Feeling anxious when receiving a cancer diagnosis or undergoing treatment is understandable, even expected. Whether it’s about treatment-related side effects, cancer spreading, or returning after treatment has ended, whether it’s about losing our independence, our support system, relationships, etc.
In the dictionary, anxiety is described as feeling nervous, worried, and on edge. These normal and common emotions help us cope with what our brain defines as a threat. After all, an illness such as cancer which we label as life-threatening, is exactly that, a threat.
Symptoms of Cancer Anxiety
There is no one-size-fits-all when coping with anxiety, yet many of my clients shared similar experiences. Some reported physical symptoms such as shortness of breath, sweaty palms, or a racing heart. Others talked about emotional symptoms such as panic, fear, dread, and worry.
Regardless of your particular symptoms, think of anxiety as an outcome. It’s the outcome of your mind and body trying to process your experience.
Cancer Anxiety in Survivors
And cancer anxiety is not exclusive to the duration of treatment; survivors often struggle with it as well.
For cancer survivors, anxiety may stem from and relate to their state of health. In this case, every ache and pain may trigger their fear that cancer will return. This may include being highly alert to any possible physical symptoms, extreme focus on their cancer status, and requesting medical tests and visits with their doctor more often or earlier than needed.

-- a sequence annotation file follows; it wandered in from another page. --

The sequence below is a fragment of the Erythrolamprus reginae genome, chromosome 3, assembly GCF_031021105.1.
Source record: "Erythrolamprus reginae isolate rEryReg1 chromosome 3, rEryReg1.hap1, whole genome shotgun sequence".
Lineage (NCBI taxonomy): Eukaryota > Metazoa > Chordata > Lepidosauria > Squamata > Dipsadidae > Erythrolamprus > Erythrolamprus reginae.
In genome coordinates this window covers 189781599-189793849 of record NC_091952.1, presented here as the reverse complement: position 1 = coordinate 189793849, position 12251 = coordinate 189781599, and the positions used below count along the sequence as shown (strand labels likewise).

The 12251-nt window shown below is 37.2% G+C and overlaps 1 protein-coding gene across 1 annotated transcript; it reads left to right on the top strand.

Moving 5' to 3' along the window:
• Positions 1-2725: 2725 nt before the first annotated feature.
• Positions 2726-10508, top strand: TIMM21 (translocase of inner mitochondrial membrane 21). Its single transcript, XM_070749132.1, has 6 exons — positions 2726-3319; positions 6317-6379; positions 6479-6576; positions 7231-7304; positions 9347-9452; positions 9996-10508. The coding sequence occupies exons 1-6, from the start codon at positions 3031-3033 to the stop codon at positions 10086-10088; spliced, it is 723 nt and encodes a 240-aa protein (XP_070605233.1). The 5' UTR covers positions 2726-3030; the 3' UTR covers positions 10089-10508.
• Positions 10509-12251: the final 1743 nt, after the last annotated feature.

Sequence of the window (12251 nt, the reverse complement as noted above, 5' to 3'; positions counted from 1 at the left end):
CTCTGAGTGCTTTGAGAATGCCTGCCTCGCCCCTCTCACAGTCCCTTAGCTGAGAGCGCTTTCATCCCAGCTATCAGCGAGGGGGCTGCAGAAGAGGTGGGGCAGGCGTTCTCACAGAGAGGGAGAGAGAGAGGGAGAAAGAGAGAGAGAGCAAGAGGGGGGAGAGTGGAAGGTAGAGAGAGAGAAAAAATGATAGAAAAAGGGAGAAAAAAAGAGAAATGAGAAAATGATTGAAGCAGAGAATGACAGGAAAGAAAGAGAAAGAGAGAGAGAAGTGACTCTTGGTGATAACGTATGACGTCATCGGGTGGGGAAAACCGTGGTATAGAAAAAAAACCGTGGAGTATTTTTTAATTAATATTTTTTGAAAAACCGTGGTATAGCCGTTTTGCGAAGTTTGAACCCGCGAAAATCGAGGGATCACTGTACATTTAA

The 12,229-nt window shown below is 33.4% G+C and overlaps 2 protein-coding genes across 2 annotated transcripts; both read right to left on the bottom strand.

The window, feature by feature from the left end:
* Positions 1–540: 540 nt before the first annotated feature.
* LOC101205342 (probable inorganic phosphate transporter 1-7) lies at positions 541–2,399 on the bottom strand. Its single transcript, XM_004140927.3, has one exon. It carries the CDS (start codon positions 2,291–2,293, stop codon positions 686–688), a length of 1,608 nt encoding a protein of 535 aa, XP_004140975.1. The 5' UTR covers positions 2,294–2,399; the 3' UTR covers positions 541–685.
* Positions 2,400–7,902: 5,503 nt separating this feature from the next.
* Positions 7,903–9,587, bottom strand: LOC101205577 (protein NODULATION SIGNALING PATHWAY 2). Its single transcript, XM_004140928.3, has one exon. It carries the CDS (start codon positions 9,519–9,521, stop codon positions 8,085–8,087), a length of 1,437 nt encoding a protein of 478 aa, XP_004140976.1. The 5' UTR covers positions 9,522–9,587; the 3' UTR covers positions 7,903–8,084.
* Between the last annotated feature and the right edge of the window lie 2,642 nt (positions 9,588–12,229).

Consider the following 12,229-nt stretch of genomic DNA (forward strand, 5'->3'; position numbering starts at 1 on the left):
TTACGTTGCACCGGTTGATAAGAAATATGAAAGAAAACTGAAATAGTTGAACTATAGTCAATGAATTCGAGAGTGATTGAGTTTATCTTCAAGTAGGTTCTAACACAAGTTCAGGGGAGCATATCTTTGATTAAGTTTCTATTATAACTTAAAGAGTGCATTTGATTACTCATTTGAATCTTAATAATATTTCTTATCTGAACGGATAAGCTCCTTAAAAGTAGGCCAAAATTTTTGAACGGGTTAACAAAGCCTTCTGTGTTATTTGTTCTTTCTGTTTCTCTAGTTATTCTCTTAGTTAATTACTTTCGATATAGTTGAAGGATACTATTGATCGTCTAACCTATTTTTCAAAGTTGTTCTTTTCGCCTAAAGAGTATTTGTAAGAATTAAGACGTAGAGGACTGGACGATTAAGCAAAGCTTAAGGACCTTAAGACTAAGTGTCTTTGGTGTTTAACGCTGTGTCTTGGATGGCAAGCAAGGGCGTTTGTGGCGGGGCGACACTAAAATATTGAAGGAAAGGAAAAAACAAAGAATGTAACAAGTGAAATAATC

So, what can we do to minimize or even resolve cancer anxiety?
In this blog post, I want to share one particular practice with a great many benefits. This one practice has helped many of my clients get relief and is known as Emotional Freedom Technique or EFT.
EFT and Cancer Anxiety
EFT is a safe and easy-to-use self-help method based on Traditional Chinese Medicine (TCM). The practice combines a gentle touch with mindful attention to thoughts and feelings.
Think of EFT as a form of “emotional acupuncture” or “mindful acupressure” that involves the stimulation of specific points along the face and body. Instead of using needles (as in acupuncture), EFT uses a technique of gentle tapping on these various acupressure points located on the face, hands, and body.
EFT also uses verbalization. It involves verbalizing the “issue” we want to focus on and experience relief for. The verbalization and tapping seem to release the intensity or charge of the “issue” we tap on.
Why is EFT Affective
This is a long answer, so to keep this post short, let me use the analogy of noise cancellation technology.
If every emotion we feel has a frequency, we will use EFT to generate the equal but opposite frequency (through tapping and verbalizing) that will cancel it. I will admit this can be a vague explanation, but for now, it’s a good start. You can learn more about EFT HERE
If you seek relief from anxiety and wish to learn more about EFT and how it can support you, reach out to me via my CONTACT PAGE, and I’ll be happy to share more.